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Alice and Bob are playing a betting game. Each has 20 chips to start with. They move alternatively starting with Alice. In their moves, they name a number $n$ and toss a fair coin: if head, they get $n$ more chips from the casino; if tail, they give $n$ chips to the opponent, where $1\leq n \leq$ total # of chips owned by the current player. A player wins if they reach 100 chips first, or if the opponent loses all their chips.

Question: How should Alice and Bob bet? Who has a higher winning probability?

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    $\begingroup$ Interesting question. It seems in the beginning one should bet as little as possible, since the other person's turn is basically a risk-free gamble for you. Every bet size has an expected value of 0 for the bettor, but a value of n/2 for the opponent, so smaller bets help your opponent less. That said, things will get more complicated as the game proceeds - if the tally is 99 to 50, Bob may be justified in placing a win-or-bust best of 50 chips, since by betting 1 chip at a time, he's very unlikely to catch up before Alice wins . $\endgroup$ Jul 2 at 15:11
  • $\begingroup$ i think Bob is better off going for n=1 in each bet. For Alice, she has no choice but to take the gamble of going for the max n she can, for first turn she should go for n=20 $\endgroup$ Jul 3 at 10:23
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Nuclear Hoagie's remark is a good start.

I evaluated the best strategy with a computer and here is what came out:

enter image description here

enter image description here

The images show the best bet for Alice for each chip count. Alice's chip count is on the x-axis, Bob's chip count is on the y-axis, from 0 to 99. The origin is at the bottom left. The color indicates the best bet: red=1, yellow=25, green=50, cyan=75, blue=99.

Sometimes multiple bets are equivalent. The first images shows the smallest bet that is optimal. The second image shows the largest bet that is optimal.

As Nuclear Hoagie saw, as soon as Alice has 50 chips and is behind Bob, she should bet it all for a 50% chance of winning. That is the blue part on the 2nd picture. Note that it is enough to bet just enough chips to reach 100.

If Alice and Bob have 50 chips but Alice is leading, she knows Bob will bet it all on the next move. So she should try to take a chance at winning the game first by aiming for 100.

In short, if both player have >= 50 chips, an optimal strategy for Alice is to bet just enough to reach 100.

On the picture you see that in the lower left the optimal bet is 1. This is because on average a bet wins nothing for the player but half the bet for the opponent. It is better to minimize it.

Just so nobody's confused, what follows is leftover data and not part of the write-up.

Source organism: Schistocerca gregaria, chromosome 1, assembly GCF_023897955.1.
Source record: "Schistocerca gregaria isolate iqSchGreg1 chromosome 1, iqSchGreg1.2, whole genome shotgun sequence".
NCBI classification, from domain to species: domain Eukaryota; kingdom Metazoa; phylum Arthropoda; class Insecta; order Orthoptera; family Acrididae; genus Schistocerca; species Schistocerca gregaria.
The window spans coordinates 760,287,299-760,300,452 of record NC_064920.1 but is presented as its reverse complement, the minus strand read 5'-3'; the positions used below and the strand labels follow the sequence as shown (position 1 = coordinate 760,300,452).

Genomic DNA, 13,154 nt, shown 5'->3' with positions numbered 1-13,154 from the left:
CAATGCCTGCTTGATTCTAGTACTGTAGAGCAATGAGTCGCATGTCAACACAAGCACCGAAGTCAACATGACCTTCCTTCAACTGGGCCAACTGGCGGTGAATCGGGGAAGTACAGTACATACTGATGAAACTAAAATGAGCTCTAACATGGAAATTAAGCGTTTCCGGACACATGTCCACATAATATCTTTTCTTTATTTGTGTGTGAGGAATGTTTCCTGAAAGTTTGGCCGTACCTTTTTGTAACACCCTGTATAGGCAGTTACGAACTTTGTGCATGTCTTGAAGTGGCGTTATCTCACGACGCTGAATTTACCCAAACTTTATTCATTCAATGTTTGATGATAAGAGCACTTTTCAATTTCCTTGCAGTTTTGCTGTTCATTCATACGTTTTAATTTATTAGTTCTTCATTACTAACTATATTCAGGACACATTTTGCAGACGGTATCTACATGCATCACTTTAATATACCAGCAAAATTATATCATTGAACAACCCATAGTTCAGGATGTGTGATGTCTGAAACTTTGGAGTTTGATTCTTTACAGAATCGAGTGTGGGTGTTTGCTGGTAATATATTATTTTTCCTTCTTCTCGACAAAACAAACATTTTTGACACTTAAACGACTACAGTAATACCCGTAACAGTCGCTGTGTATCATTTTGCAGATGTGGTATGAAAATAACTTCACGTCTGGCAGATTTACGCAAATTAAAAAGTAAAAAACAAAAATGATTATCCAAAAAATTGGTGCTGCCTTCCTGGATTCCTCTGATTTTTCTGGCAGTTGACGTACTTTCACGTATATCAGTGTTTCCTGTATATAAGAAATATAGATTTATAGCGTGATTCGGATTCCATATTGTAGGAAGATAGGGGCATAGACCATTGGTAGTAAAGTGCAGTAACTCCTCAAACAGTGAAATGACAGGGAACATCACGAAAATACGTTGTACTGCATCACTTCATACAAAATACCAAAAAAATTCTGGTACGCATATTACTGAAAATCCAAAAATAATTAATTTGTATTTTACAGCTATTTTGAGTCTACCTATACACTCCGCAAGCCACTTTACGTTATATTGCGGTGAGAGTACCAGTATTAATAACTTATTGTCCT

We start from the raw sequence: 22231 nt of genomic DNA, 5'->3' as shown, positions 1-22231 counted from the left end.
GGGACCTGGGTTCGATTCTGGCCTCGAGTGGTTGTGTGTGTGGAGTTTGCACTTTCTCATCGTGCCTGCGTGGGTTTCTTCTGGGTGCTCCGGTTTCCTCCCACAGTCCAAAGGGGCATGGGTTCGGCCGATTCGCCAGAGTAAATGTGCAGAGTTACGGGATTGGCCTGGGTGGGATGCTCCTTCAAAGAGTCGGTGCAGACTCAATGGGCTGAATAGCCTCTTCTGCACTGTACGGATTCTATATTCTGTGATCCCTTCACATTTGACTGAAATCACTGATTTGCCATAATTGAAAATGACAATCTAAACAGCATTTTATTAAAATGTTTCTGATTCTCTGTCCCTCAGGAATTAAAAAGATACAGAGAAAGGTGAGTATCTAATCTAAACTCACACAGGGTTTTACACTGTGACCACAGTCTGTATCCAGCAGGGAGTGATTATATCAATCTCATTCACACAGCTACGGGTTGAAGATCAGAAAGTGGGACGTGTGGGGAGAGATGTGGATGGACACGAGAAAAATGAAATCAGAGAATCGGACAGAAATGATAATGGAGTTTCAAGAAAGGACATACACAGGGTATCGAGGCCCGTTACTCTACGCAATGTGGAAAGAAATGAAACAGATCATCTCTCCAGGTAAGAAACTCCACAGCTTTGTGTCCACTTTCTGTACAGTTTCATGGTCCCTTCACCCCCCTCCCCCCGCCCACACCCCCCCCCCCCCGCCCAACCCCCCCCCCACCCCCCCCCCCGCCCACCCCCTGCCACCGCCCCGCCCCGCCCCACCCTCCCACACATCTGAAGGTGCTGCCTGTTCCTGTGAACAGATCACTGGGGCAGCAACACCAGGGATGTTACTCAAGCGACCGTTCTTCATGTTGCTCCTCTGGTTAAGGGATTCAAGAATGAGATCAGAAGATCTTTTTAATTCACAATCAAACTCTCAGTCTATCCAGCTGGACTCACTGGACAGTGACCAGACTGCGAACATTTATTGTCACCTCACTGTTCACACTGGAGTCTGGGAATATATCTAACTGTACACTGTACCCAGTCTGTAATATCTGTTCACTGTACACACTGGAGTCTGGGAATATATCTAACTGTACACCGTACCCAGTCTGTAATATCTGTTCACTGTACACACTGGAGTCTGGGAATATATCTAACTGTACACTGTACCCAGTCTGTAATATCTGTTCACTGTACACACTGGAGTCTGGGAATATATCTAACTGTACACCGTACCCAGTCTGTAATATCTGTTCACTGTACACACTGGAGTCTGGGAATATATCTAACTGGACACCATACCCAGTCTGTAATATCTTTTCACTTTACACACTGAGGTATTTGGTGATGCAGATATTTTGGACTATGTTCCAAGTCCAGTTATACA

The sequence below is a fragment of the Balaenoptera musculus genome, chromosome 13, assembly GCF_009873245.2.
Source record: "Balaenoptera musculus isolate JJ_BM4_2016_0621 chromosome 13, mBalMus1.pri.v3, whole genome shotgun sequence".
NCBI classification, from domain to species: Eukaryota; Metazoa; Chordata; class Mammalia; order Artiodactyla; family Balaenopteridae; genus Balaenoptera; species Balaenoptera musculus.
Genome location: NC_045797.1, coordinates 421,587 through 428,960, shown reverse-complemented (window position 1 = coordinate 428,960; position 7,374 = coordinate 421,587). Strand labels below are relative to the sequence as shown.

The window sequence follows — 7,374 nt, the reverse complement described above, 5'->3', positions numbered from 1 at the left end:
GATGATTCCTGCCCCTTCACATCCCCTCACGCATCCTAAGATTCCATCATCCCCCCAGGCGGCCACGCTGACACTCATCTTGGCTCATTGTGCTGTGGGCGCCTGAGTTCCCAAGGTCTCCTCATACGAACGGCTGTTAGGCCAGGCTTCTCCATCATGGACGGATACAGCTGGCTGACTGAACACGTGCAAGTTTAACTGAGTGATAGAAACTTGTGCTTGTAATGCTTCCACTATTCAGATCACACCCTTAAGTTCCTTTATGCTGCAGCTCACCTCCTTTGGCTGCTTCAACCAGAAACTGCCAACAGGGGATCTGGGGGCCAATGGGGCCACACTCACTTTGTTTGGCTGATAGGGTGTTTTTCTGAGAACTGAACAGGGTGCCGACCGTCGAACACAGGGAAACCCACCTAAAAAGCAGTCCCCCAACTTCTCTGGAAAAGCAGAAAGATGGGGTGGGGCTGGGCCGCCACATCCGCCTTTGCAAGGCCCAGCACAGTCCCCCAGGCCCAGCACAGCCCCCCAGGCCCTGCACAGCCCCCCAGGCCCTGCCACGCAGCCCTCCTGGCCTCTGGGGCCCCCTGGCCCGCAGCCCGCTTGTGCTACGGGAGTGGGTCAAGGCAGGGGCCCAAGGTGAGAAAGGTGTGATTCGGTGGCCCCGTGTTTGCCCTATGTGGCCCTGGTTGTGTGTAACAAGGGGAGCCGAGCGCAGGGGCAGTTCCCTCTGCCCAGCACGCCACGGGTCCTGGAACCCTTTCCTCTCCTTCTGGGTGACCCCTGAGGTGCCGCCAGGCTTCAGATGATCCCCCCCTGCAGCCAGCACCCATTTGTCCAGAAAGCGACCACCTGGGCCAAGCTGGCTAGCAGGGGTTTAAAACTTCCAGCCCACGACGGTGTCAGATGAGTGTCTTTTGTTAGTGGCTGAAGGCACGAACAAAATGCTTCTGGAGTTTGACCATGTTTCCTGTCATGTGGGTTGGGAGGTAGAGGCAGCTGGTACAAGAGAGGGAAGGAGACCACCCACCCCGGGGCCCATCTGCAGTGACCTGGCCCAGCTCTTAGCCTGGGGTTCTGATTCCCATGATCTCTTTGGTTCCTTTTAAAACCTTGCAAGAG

OK, near the right and top borders it becomes messy. I won't bother explaining what happens there. I don't know in fact.
But considering that players start by betting 1 on each move, they will inch forward pretty much along the diagonal and have little chance to reach the messy parts.

So a good approximation for the optimal strategy is:
- If one player has <50 chips then bet 1.
- else bet just enough to reach 100.

There is a small exception for the case where Alice has >50 and Bob has 49. If Alice plays 1, Bob might reach 50 and might go for all-or-nothing. That is why in this case it might be better to play everything. It seems to be the case only if Alice has 60 chips or more. Below 60 it seems that it is interesting to bet just enough so that when Alice looses, her chip count goes below 50 and Bob won't play it all.

And here is the winning probability map for Alice. Red is a 0% win, green is 50%, blue is a 100% win.

enter image description here

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  • $\begingroup$ First 2 images, how can Alice bet 50 at the green spikes at the top? Alice doesn't have 50 chips at the tip of the spikes. $\endgroup$
    – Eric
    Jul 3 at 12:27
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    $\begingroup$ The program I wrote? For every position it checks all legal moves for Alice, computes the probability to win and chooses the best one for Alice. The probability to win averages the probability for Bob to loose for the 2 outcomes. The probability for Bob to win when it is his turn is the same as for Alice. The formula is circular so it involves Markov chains. $\endgroup$
    – Florian F
    Jul 4 at 14:04
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    $\begingroup$ Can you post the script? I really want to take a look. $\endgroup$
    – Eric
    Jul 4 at 16:19
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    $\begingroup$ Here is is, valid 24 h. codeshare.io/bvvRKV $\endgroup$
    – Florian F
    Jul 4 at 18:24
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    $\begingroup$ As I said the calculations are circular. I did not resolve it the proper way by inverting a matrix. I just repeat the calculations (nbRounds times) until it converges. (btw pas = Probability for Alice, s for plural). $\endgroup$
    – Florian F
    Jul 5 at 11:22

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